productivity in the Sea of Okhotsk [Sorokin and Sorokin, which is equivalent to that of the DSW and the cold 1999; Saitoh et al., 1996], suggesting a direct effect from the intermediate water derived from the DSW, observed at Amur River water.
stations in the outer shelf and slope regions (bottom depthsare >100 m). There are strong negative correlations with Export of DOC and POC From the Shelf Bottom carbon, particularly with POC (Figure 8b), indicating that the to the Intermediate Water DSW that is rich in organic carbon is discharged from the  The high DOC and POC concentrations in the cold shelf to the slope area and mixed with the warmer pelagic intermediate layer attached to the slope (Figures 2e, 2f, 3e, intermediate water, which contains less organic carbon. The and 3f) suggest that a large amount of organic carbon is high linearity between the POC and temperature in the transported from the continental shelf to the ocean interior intermediate density range suggests that POC acts as a due to the DSW outflow, because a large volume of DSW on conservative component in the intermediate layer near the the shelf is actually transported outward from the shelf every slope and can be transported farther from the shelf edge into year by the East Sakhalin Current and/or as a density flow due the open sea. Because the living and/or very fresh POC are to a high density of the DSW itself [Mizuta et al., 2003; generally decomposed very quickly, the apparent conserva- Fukamachi et al., 2004]. The high d13C values of POC in the tive property of POC in the intermediate layer suggests the intermediate layer (Figures 2 and 3) indicate that most of the very fast transport of DSW into the intermediate layer on the POC transported into the intermediate layer was originally slope [Mizuta et al., 2003] and/or the nonliving and refrac- produced on the continental shelf by phytoplankton, although tory nature of POC in the intermediate layer probably we cannot estimate the proportion of marine and terrestrial originating from the sedimentary particles, which contain components in the DOC flowing into the intermediate layer highly degraded residues of marine organisms, on the shelf due to the lack of d13C data of DOC at present.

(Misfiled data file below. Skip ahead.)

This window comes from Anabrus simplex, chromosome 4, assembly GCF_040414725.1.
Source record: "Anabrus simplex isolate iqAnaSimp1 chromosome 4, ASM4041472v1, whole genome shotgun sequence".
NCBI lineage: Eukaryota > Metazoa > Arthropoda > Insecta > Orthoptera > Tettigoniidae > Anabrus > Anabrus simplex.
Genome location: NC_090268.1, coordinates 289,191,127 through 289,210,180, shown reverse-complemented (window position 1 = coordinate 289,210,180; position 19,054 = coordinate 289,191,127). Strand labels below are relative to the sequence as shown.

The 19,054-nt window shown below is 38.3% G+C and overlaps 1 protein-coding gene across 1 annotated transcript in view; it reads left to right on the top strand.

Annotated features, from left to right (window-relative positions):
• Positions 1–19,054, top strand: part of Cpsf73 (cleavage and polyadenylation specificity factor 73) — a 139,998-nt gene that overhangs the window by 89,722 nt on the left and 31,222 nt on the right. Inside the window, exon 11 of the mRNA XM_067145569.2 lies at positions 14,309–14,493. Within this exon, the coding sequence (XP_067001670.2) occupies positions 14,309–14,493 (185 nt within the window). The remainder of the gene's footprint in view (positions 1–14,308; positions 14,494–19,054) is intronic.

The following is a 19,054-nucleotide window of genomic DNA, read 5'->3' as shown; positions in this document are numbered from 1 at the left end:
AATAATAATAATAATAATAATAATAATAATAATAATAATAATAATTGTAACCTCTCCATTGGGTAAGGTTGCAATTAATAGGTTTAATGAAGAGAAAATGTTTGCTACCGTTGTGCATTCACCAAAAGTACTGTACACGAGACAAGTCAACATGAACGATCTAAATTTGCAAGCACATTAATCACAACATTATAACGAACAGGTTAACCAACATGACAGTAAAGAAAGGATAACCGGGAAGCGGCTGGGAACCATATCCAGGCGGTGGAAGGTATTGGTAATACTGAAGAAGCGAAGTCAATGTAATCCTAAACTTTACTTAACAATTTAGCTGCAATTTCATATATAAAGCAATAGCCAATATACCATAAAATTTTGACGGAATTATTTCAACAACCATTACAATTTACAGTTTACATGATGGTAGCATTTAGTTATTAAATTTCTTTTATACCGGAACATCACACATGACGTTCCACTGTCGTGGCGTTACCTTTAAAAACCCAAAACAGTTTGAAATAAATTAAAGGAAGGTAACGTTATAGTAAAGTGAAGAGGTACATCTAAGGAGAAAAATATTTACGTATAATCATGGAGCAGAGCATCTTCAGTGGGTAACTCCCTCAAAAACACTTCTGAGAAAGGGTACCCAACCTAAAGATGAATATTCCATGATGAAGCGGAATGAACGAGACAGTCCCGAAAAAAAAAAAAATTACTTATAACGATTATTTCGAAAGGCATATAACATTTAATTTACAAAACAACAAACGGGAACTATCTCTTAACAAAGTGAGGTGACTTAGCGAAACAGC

[Nakatsuka et al., 2002]. The fact that a significantly higher  Here we attempt to estimate the amount of organic concentration of Chl-a was detected at the intermediate layer carbon flux and discuss its implication for the biogeochem- on the slope (Figure 2g) supports the former process, but the ical cycle in the Sea of Okhotsk. Figure 8 shows the relation- ratio of Chl-a concentrations on the slope (approximately ships between the DOC and POC concentrations and 0.05 mg/L) to that on the shelf (0.5 – 1 mg/L) (Figure 2g) is the temperature in the density range from 26.7 to 27.0 sq, much smaller than the ratio of POC between the slope Relationship between the temperature and (a) DOC and (b) POC in a density range from 26.7 to 27.0 sq on the outer shelf and the slope areas, where the bottom depths are larger than 100 m. Solidlines indicate the linear regression of all the data.
NAKATSUKA ET AL.: DOC AND POC IN THE SEA OF OKHOTSK (approximately 2 mM) and the shelf (3 – 7 mM), suggestingthat the fresh POC consists of a small portion of total POCdischarged from the shelf to the slope region.